So that’s February over, a month in which I traditionally sit inside and growl at the weather, and this year has been no exception. Although there is masses to be done in the garden, everything is waterlogged, and attempts to pull out the smallest weed result in a clot of soggy earth coming away with the roots. It’s depressing, especially since I know the moment the ground dries, plants will rush into growth, and then I shall be playing catch-up until July.
But at least I can clean up my ‘water feature’ – I hate that term, but ‘burn’ is too grandiose for what it is, and ‘ditch’ does not give quite the right impression either. Here it is in its denuded February state (the water has been diverted over winter). By July, the stones will hardly be visible, with primula florindae rampaging all over the place.I have been fiddling with the design for about 30 years. It started as a ditch, was abandoned, re-dug, lined with concrete (a disaster) and eventually underwent a mammoth rebuild about a decade ago. I did some homework in the Pentland hills and noticed how streams actually behave, how they fall from one rock layer to the next, how the bed is usually wider than the water channel, how the exposed layers of stone merge into the turf on each side of the channel. Then I did my best to reproduce this, so that it looked as natural as possible.It’s all completely fake, of course. This – the final fall down to pond level – was originally just a clay bank. I hacked out the clay, chose the stones (rather carefully), and then rammed clay back in behind them. The same is true all the way up. This is the one good thing about yellow clay – it’s nature’s own pond liner.I’m quite proud of the two boulders which form the ‘gorge’ through which the water begins its descent to the pond. They aren’t part of the usual sandstone bedrock, and I imagine they were left behind by a long-gone glacier. They started life in far distant parts of the garden (one of them completely buried). If I could have got heavy machinery to them, I would have, believe me, but I couldn’t, so they were brought to their position by best Stonehenge methods – wooden rollers, levers, ropes and wedges. Dropping huge stones into the hole you have prepared for them is an anxious moment, because you will never get them back out again if you have got it wrong….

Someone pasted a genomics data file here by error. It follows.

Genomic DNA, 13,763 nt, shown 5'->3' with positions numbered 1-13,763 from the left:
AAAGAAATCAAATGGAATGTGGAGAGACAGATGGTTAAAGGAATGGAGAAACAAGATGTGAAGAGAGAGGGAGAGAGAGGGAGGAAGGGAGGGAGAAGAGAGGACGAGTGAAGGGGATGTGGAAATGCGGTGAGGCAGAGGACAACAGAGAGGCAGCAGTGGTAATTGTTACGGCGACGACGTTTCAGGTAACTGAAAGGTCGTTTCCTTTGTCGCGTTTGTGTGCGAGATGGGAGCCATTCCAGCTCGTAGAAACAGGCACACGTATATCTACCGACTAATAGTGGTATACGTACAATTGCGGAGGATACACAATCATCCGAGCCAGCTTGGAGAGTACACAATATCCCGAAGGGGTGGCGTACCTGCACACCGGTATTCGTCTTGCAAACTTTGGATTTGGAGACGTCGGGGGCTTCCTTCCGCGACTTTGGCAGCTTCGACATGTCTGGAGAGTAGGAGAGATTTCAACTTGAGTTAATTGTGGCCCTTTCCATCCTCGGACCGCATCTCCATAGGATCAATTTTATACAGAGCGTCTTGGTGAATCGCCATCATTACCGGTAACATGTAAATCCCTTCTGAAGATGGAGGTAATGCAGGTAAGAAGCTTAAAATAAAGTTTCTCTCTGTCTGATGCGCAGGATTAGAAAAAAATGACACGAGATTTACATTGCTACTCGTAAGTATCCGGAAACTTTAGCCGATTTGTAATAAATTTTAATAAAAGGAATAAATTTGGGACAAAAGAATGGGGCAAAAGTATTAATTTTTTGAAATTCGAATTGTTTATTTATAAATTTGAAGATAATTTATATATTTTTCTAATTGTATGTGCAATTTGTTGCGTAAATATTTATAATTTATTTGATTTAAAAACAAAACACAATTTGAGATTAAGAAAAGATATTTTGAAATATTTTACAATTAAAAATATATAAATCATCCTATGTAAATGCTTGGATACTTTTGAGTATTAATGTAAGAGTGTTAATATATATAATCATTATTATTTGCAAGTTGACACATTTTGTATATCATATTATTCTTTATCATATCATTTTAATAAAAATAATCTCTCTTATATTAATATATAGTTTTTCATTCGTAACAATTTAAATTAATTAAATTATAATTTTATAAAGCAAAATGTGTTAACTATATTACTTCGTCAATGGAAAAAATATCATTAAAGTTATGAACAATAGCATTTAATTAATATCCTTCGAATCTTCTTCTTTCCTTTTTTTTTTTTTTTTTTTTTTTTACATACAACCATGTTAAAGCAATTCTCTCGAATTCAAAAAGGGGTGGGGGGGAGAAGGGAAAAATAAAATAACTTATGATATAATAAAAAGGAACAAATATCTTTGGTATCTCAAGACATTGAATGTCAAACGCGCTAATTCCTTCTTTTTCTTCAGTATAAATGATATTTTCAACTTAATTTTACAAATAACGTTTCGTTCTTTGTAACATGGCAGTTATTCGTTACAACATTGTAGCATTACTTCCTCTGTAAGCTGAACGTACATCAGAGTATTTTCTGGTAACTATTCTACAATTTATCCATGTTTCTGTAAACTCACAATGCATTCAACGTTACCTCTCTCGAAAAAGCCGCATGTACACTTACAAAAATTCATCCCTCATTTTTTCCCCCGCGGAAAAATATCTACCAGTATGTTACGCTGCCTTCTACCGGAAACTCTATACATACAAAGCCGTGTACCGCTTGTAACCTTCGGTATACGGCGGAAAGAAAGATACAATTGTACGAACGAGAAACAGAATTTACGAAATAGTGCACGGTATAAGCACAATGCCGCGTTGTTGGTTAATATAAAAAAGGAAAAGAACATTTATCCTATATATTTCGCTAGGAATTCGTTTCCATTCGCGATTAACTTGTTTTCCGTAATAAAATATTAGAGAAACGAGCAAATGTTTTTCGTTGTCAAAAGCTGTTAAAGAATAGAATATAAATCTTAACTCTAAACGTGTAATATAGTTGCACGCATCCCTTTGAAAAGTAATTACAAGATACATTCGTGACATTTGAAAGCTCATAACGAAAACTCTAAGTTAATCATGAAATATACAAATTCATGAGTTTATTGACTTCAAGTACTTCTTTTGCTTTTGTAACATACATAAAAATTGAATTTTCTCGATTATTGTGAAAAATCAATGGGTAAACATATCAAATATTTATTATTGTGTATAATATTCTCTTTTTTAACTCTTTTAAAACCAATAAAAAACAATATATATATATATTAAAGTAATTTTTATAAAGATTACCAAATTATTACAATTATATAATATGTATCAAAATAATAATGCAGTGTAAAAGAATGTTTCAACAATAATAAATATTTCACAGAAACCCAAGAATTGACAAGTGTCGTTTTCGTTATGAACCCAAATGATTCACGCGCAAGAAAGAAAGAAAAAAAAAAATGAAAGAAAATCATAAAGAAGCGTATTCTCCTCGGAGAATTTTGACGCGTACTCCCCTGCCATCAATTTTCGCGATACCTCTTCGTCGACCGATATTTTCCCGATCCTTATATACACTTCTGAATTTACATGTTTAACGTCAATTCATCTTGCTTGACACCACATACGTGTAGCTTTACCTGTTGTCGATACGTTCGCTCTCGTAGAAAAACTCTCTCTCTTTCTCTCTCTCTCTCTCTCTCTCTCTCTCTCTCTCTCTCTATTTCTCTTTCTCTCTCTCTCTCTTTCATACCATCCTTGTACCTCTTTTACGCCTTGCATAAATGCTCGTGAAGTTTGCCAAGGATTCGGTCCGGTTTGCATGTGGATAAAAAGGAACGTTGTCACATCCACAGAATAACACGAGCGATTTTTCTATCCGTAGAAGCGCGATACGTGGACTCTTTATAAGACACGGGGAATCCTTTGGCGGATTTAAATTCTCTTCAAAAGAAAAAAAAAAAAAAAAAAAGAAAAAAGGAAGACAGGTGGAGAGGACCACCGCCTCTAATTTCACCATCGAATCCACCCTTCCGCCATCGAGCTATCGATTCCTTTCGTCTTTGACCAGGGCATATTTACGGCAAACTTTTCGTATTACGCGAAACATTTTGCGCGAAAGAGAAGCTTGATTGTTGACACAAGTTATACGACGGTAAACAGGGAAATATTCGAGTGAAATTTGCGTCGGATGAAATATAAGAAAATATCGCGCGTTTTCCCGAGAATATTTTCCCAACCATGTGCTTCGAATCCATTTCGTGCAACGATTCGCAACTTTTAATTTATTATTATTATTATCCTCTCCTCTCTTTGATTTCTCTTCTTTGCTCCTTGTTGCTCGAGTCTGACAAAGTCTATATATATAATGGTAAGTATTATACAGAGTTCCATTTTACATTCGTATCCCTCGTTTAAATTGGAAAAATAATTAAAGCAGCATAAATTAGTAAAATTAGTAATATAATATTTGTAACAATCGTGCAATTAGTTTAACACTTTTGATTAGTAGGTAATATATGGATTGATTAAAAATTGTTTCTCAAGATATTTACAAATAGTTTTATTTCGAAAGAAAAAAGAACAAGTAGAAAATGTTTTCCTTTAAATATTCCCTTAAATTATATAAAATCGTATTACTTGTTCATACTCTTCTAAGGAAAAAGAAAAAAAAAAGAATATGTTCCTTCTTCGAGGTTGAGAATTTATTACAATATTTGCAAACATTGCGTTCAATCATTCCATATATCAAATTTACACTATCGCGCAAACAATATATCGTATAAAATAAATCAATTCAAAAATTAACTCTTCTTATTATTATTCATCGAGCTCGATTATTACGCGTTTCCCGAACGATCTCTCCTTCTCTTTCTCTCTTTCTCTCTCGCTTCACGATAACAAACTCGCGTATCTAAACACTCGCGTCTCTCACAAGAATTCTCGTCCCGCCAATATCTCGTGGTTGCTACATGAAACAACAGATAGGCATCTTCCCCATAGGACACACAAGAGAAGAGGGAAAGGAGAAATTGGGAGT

Still, big stones are necessary. Small ones look trivial and can’t do the job of spreading water laterally over a flat surface, which is so useful if you need marginal plants to have dampness but not to invade the watercourse.
Another thing – if you poke around hillside streams for long enough, you realise that most big stones and rock slabs have only about a third of their surface above ground. There’s something perverse about heaving a huge stone across the garden and then burying most of it. But it’s worth it. You can sense how a half-buried stone is more natural…
Time to divert the water back to its duty:Usually, when I first let the water through, it disappears down a hole made by the numerous moles, and I have to go round with handfuls of cold yellow clay plugging the leaks. This year, the moles seem to have been quiescent, and the last waterfall springs to life.It took me a long time (and significant wetness) to get the angle of the top stone correct so that the water didn’t just run sullenly down the rock face. But it was worth the soaking just to have the noise of falling water.